Hundreds if not thousands of cinnamon-breasted bunting have come down the hills. They have, on average, descended further than the Arabian golden winged grosbeak.

They can be found on the plains now and even in the city. At Raysut settling pools Neil Tovey and I counted no fewer than 120.  Even in winter you are lucky to find one there.

cinnamon-breasted bunting face on

Different species have descended to different places. At Ayn Razat there are huge numbers of laughing dove and Tristram's starling.

three species at Ayn Razat

Incidentally Ayn Razat is always a good place in summer to see dideric cuckoo probably because of the high concentration of Ruppell's weaver there.

the mountains above Ayn Razat

In the picture above you can see how foggy the hills are.

gardens at Ayn Razat

The gardens at Ayn Razat were greening up very quickly.

One altitudinal movement I really hadn't expected was first spotted by Neil Tovey who came over from Kuwait and birded with me for a couple of days.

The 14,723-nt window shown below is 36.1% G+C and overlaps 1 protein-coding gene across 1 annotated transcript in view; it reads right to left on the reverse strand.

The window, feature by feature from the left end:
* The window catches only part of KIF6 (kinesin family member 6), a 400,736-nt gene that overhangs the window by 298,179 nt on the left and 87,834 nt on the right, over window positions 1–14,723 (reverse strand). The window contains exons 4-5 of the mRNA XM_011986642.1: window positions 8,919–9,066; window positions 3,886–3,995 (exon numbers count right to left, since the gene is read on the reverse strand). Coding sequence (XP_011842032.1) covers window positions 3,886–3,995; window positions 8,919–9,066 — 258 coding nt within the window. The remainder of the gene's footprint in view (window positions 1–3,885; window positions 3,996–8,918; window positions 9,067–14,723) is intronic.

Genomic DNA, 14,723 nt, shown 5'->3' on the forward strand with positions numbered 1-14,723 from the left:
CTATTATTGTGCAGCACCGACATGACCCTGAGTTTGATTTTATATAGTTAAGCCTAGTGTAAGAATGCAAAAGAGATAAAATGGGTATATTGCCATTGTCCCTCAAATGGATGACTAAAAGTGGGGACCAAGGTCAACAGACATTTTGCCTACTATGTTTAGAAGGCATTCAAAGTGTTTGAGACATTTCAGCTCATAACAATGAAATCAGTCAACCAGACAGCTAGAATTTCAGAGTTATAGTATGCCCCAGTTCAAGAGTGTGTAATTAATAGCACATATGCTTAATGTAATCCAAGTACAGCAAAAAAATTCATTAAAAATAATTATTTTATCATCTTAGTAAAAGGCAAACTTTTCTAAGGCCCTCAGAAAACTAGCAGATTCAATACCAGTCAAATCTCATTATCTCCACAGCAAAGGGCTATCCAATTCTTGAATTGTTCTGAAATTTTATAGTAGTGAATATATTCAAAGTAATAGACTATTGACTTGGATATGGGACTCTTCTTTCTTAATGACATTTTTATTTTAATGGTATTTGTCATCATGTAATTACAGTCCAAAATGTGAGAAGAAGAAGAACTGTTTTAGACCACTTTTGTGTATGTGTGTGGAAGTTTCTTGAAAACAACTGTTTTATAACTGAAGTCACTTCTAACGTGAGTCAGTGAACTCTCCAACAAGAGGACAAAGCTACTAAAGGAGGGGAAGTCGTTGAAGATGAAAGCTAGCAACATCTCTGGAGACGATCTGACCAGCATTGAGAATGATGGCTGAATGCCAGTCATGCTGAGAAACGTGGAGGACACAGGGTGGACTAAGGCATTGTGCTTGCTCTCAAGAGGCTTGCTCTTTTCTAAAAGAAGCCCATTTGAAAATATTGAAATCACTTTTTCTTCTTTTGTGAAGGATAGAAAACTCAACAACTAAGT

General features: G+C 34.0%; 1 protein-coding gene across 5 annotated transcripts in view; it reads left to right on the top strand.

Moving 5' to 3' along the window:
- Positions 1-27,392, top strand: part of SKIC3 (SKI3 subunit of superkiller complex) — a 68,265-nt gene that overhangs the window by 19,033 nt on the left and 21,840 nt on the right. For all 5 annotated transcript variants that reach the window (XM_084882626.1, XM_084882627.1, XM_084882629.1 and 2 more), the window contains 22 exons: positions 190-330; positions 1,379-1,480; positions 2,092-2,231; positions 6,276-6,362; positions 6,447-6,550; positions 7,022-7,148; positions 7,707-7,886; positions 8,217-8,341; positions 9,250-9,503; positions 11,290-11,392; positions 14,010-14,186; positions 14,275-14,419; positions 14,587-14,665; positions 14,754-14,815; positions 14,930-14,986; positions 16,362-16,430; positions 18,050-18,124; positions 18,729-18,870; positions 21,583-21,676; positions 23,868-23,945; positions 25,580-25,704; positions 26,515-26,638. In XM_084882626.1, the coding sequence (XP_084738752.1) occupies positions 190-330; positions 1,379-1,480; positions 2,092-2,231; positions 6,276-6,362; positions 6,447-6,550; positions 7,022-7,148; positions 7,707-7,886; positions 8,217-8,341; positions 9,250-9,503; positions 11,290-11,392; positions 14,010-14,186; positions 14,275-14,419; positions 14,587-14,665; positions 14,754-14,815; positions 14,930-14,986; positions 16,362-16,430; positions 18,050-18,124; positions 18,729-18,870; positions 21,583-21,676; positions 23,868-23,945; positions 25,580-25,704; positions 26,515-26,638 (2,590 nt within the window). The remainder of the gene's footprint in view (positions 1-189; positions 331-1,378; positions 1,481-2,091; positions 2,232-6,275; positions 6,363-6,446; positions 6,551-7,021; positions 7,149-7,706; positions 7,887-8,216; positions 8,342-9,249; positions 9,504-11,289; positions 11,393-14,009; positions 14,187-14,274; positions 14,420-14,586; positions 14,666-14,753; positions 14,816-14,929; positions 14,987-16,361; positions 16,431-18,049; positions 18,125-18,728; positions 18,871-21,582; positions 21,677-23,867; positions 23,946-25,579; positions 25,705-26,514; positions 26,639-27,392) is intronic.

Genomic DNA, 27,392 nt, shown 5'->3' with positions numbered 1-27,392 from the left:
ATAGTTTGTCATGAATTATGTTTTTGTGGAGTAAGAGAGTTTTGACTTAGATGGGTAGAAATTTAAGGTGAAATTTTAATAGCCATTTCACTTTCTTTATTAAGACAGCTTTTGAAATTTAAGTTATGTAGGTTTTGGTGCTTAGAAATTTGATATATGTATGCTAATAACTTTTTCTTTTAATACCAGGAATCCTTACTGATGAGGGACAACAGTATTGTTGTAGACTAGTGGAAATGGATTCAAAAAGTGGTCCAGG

Fan-tailed raven had arrived in Raysut having vacated the mountain cliffs and uplands.

fan-tailed raven at Raysut

Later I also saw them in north Saadah district too where they were attracted to the tallest building.

two fan-tailed raven at Raysut

At Raysut they seem to be roosting at the top of the cement factory and feeding at the rubbish dump. This is the same pattern as two types of stork in winter.

The weather also brought some birds into shore to escape the stormy seas.

With Neil, we visited Raysut cliffs and thanks to Neil's sharp eye and spotting scope, I added sooty shearwater to my Oman list. Subject to a rarity report this is only the eighth record in the country.

red-billed tropicbird

As well as many Wilson's storm petrel, there were red-billed tropicbird, Persian shearwater and Jouanin's petrel also to be seen.

Neil briefly spotted a Swinhoe's storm petrel on our joint visit but I failed to see it.

I am grateful to his advice to try again. Indeed on the afternoon of July 4th on my very last birding session in Oman, I returned to the cliffs armed only with a fold-up chair, binoculars and a bridge camera.